_{present}); that if the target is absent, it is absent everywhere; that if the target is present, it is only at one location, selected with equal probability; that the target always has value

*s*

_{T}; that the noise corrupting a measurement is independent across locations; and that it follows a Von Mises distribution centered at the true orientation (Equation 2). A few distributions are specific to the experiment. For heterogeneous distractors, these reflect that given target presence at a location, the orientation at that location is not influenced by other locations, and that each distractor orientation is drawn from a Von Mises distribution centered at

*s*

_{T}(Equation 1). For homogeneous distractors, the distributions reflect that a common distractor orientation

*s*

_{D}is drawn from a Von Mises distribution centered at

*s*

_{T}, that locations are “coupled” through this common orientation, and that every distractor orientation is equal to

*s*

_{D}. In both conditions, the optimal decision rule is to respond “target present” if

*p*(

*C*= 1|

**x**)/

*p*(

*C*= 0|

**x**) > 1. We will now work out this expression using the respective generative models.

*p*(

*s*|

_{i}*T*= 0), a single target with value

_{i}*s*

_{T}, and a general noise distribution

*p*(

*x*|

_{i}*s*), the posterior ratio is equal to (Ma et al., 2011)

_{i}*s*

_{D}is outside the product, indicating that the

*s*

_{D}is common to all distractor locations. In Experiment 1, there was no such outer integral. In both the numerator and denominator we find an integral of a product of Von Mises distributions over

*s*

_{D}. For convenience, we define

*x*

_{0}=

*s*

_{T}and

*κ*

_{0}=

*κ*

_{D}, so that

*p*(

*s*

_{D}) formally becomes a factor in the product. Then the posterior ratio simplifies to with

*) decision rule to a large number of simulated samples*

_{d}**x**drawn using the presented stimuli on a given trial. The result is a prediction for the probability of reporting “target present” on that trial for a given set of model parameter values. Maximum-likelihood parameter estimates were obtained by computing the joint response probabilities under a large number of parameter combinations (31 values per parameter). We verified that our results were insensitive to the range and discretization of the parameter space.

^{−2}), the power in the power law dependence of mean precision on set size, the scale parameter of the gamma distribution over precision (in rad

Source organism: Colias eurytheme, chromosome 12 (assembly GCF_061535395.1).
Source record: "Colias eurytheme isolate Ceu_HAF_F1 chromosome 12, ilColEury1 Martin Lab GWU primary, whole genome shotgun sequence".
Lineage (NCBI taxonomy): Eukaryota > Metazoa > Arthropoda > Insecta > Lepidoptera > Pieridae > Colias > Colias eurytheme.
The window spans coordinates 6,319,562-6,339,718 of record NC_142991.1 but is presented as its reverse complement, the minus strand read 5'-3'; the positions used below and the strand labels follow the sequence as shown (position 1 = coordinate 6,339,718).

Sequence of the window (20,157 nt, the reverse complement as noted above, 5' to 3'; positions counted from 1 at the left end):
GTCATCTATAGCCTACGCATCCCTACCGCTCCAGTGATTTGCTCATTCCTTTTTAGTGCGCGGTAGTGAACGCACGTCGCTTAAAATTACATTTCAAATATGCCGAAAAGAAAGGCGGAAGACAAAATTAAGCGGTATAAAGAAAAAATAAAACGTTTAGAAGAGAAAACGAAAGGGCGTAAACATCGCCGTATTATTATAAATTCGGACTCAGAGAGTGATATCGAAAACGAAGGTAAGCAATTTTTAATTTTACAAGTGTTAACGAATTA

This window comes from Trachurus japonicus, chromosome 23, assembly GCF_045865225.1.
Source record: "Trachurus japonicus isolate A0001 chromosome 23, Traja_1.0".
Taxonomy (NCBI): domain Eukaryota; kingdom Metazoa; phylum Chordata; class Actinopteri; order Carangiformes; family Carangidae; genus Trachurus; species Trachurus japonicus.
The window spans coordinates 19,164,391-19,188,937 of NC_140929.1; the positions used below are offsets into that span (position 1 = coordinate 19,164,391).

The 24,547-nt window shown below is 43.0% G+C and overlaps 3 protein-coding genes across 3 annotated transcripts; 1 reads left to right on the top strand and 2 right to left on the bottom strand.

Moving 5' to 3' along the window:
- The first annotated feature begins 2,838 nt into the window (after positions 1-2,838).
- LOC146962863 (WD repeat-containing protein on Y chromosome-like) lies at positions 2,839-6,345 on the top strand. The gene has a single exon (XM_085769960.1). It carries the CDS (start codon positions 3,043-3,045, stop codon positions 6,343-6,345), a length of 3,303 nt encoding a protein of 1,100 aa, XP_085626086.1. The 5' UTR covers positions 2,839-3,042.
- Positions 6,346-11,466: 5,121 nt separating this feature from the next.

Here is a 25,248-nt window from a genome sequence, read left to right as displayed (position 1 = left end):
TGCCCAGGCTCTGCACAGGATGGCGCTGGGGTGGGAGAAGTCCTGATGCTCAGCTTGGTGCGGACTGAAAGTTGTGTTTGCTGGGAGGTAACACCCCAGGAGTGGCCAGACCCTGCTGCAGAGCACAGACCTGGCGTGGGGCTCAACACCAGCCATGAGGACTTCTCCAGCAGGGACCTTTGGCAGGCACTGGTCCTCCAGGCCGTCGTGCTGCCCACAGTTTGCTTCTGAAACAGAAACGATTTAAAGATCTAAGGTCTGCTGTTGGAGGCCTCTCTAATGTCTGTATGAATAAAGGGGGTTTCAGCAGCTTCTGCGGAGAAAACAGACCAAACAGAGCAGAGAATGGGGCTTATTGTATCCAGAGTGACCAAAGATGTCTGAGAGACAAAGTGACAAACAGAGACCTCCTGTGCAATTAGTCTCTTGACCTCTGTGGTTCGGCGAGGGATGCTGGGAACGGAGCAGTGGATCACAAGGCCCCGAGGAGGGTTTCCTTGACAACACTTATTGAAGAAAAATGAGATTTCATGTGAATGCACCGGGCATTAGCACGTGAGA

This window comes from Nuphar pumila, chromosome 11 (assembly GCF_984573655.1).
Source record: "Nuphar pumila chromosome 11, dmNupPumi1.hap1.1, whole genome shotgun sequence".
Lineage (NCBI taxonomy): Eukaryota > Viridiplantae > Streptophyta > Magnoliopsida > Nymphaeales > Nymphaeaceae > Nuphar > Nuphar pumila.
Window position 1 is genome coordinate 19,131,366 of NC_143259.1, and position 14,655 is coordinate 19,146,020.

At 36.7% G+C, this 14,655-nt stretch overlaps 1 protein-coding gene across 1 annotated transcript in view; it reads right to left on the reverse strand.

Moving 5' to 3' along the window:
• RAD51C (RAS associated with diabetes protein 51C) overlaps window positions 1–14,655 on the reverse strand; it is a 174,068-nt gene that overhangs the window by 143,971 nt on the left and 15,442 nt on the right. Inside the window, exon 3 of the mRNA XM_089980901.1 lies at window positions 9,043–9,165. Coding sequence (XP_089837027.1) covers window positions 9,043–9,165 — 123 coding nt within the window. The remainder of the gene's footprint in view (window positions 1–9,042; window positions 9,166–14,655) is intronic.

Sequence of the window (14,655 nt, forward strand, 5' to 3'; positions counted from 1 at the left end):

^{−2}), and the observer's prior probability that the target is present.

Condition | J_{1} | J_{2} | J_{4} | J_{8} | p_{present} | λ |

κ_{D} = 0 | 267 ± 99 | 64 ± 15 | 21.4 ± 4 | 27.2 ± 4.8 | 0.423 ± 0.024 | (6.2 ± 1.2)·10^{−2} |

κ_{D} = 1 | 205 ± 73 | 71 ± 12 | 31.3 ± 3 | 45 ± 13 | 0.482 ± 0.021 | 0.110 ± 0.010 |

κ_{D} = 8 | 331 ± 75 | 133 ± 27 | 75 ± 17 | 28 ± 15 | 0.508 ± 0.013 | 0.123 ± 0.018 |

Condition | J_{1} | J_{2} | J_{4} | J_{8} | p_{present} | λ |

κ_{D} = 0 | (31 ± 12)·10 | 53 ± 12 | 17.2 ± 3.6 | 5.44 ± 0.73 | 5.06 ± 0.32 | (1.22 ± 0.36)·10^{−2} |

κ_{D} = 1 | 175 ± 44 | 54.8 ± 9.7 | 18.3 ± 2.7 | 10.4 ± 1.5 | 3.53 ± 0.22 | (1.22 ± 0.58)·10^{−2} |

κ_{D} = 8 | 273 ± 49 | 92 ± 14 | 45.5 ± 9.4 | 37.2 ± 6 | 2.22 ± 0.12 | (1.11 ± 0.54)·10^{−2} |

Condition | J̄_{1} | J̄_{2} | J̄_{4} | J̄_{8} | τ | p_{present} | λ |

κ_{D} = 0 | 198 ± 45 | 131 ± 30 | 49 ± 11 | 31.2 ± 7.6 | 119 ± 28 | 0.508 ± 0.015 | (4.4 ± 2.8)·10^{−3} |

κ_{D} = 1 | 218 ± 23 | 118 ± 30 | 51.7 ± 6.1 | 25.8 ± 4.9 | 120 ± 27 | 0.522 ± 0.011 | (1.7 ± 1.1)·10^{−2} |

κ_{D} = 8 | 313 ± 33 | 205 ± 49 | 97 ± 16 | 31 ± 7 | 195 ± 66 | 0.525 ± 0.011 | 0 ± 0 |

Condition | J̄_{1} | J̄_{2} | J̄_{3} | J̄_{4} | τ | p_{present} | λ |

κ_{D} = 0 | 178 ± 24 | 99 ± 13 | 39.1 ± 7.4 | 18.7 ± 3.4 | 64 ± 10 | 3.47 ± 0.34 | (7.8 ± 2.0)·10^{−3} |

κ_{D} = 1 | 186 ± 30 | 88 ± 13 | 32.7 ± 3.6 | 17.1 ± 1.8 | 52.4 ± 6.1 | 2.56 ± 0.10 | (8.9 ± 4.1)·10^{−3} |

κ_{D} = 8 | 306 ± 49 | 105 ± 13 | 49.7 ± 9.1 | 37.2 ± 8.2 | 51 ± 16 | 1.89 ± 0.14 | (1.1 ± 1.1)·10^{−3} |

Condition | J̄_{1} | β (power) | τ | p_{present} |

Homogeneous κ_{D} = 32.8 | 339 ± 26 | −0.83 ± 0.11 | 147 ± 38 | 0.506 ± 0.005 |

Heterogeneous κ_{D} = 32.8 | −0.85 ± 0.13 | 208 ± 42 |